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A consummate insider pushes ideas from outside Indonesia

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Science  11 Jul 2014:
Vol. 345, Issue 6193, pp. 162-163
DOI: 10.1126/science.345.6193.162

Sex and drugs rock Health Minister Mboi's reign.

On 14 June 2012, Nafsiah Mboi's first day on the job as this country's minister of health, she announced a new campaign to distribute condoms to people at high risk of HIV infection. A loud uproar followed, leading Mboi—more commonly known by the honorific Ibu Naf—to post a YouTube video to explain that she was not advocating distributing condoms in high schools, as rumors had it.

Video

Interview with Nafsiah Mboi, http://scim.ag/hiv2014.

Indonesia's HIV/AIDS politics are fiery—and Ibu Naf seems to like the heat. A pediatrician by training, Ibu Naf has had a prominent political life, first as the wife of the governor of East Nusa Tenggara province and then as a member of parliament for 5 years in the 1990s. She went on to do a stint in Geneva, Switzerland, at the World Health Organization as the director of gender and women's health, and in 2006, she was appointed secretary of Indonesia's National AIDS Commission. She held the job for 6 years before being tapped to serve as minister of health. In June 2013, the Global Fund to Fight AIDS, Tuberculosis and Malaria appointed her chair of its board.

Indonesia has a serious epidemic: New infections jumped 2.6-fold between 2001 and 2012, according to the Joint United Nations Programme on HIV/AIDS. The epidemic began mainly in injecting drug users, but today the highest spread occurs in men who have sex with men (MSM), sex workers and their clients, and transgenders. One exception is the two Indonesian provinces on New Guinea, which have a largely heterosexual epidemic that mirrors the one on the other side of the island in Papua New Guinea (see p. 158).

Islamic concerns complicate HIV/AIDS prevention efforts.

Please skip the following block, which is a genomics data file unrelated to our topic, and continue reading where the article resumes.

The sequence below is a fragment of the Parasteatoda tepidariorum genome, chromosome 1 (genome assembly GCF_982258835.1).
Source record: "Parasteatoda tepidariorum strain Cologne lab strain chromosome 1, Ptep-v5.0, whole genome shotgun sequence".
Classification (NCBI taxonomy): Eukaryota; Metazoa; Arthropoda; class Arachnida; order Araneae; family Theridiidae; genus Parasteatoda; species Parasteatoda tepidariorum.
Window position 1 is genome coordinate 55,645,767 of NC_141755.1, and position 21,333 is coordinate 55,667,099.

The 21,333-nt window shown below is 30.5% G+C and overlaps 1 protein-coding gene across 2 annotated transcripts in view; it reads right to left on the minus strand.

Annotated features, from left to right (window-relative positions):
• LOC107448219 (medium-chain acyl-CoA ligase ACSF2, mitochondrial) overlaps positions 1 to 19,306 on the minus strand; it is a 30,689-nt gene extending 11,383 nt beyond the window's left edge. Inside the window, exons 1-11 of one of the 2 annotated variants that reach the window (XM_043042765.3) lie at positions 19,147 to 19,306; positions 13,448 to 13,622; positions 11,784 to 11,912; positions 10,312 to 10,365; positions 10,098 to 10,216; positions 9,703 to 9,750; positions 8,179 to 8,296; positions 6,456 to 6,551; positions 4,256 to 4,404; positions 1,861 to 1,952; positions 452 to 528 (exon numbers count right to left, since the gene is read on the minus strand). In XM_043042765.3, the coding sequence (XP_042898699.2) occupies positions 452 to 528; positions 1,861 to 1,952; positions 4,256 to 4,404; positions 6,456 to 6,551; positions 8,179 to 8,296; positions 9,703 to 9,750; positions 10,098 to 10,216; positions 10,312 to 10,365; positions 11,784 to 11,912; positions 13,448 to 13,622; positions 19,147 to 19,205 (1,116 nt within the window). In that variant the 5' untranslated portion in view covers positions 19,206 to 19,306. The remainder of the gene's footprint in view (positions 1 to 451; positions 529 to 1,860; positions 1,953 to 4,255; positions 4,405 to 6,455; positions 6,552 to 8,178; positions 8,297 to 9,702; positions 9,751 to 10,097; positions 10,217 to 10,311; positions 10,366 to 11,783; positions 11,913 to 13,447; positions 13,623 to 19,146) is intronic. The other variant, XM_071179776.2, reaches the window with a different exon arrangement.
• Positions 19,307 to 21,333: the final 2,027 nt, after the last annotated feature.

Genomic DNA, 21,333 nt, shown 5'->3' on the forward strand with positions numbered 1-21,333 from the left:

PHOTO: MALCOLM LINTON

Ibu Naf has successfully lobbied for expanded access to antiretroviral drugs for HIV-infected people. She pushed through legislation that decriminalized drug use and allows government-run clinics to provide methadone and clean needles and syringes. Tuti Parwati Merati, a clinician who heads a nongovernmental organization (NGO) devoted to HIV/AIDS in Bali and also works at Udayana University in Denpasar there, says Ibu Naf “can pick the most difficult and make it happen.”

Yet Ibu Naf acknowledges that serious problems remain. Police harassment of drug users continues, and the epidemic in MSM is largely ignored. Science spoke with Ibu Naf at her office in Jakarta about the country's response to HIV/AIDS and the challenges it faces. This interview has been edited for clarity and brevity.

Q:Reports long warned that HIV/AIDS would become a huge problem if you didn't ramp up harm reduction for people who inject drugs. Did this take too long?

A:For my taste, yes, but indeed the fight was not easy. When I became the secretary of the National AIDS Commission in 2006, we already knew that we had prevalence rates of more than 60% in several areas because of people who inject drugs. The first thing I did was invite everybody: the legal beagles, as well as people from the health sector, several ministries, the police, the narcotics boards, welfare, and said, “OK, what do we do? It is estimated that we have 330,000 kids injecting. Do we want to kill them or save them? If we don't do anything, if we keep fighting, they will die. They will die of AIDS. They will die of overdose. They will die of hepatitis. They will die in prison because they'll beat them in there. If we want to save them, we have to work together.” There was silence. Total silence. But then I was very happy because it was the police who said, “Ibu, you're right. We have to save our kids. Actually, my son is a drug user and I don't know what to do.”

Nafsiah Mboi pushed through harm reduction efforts.

PHOTO: SUTANTA ADITYA/AFP/GETTY IMAGES

Q:What happened?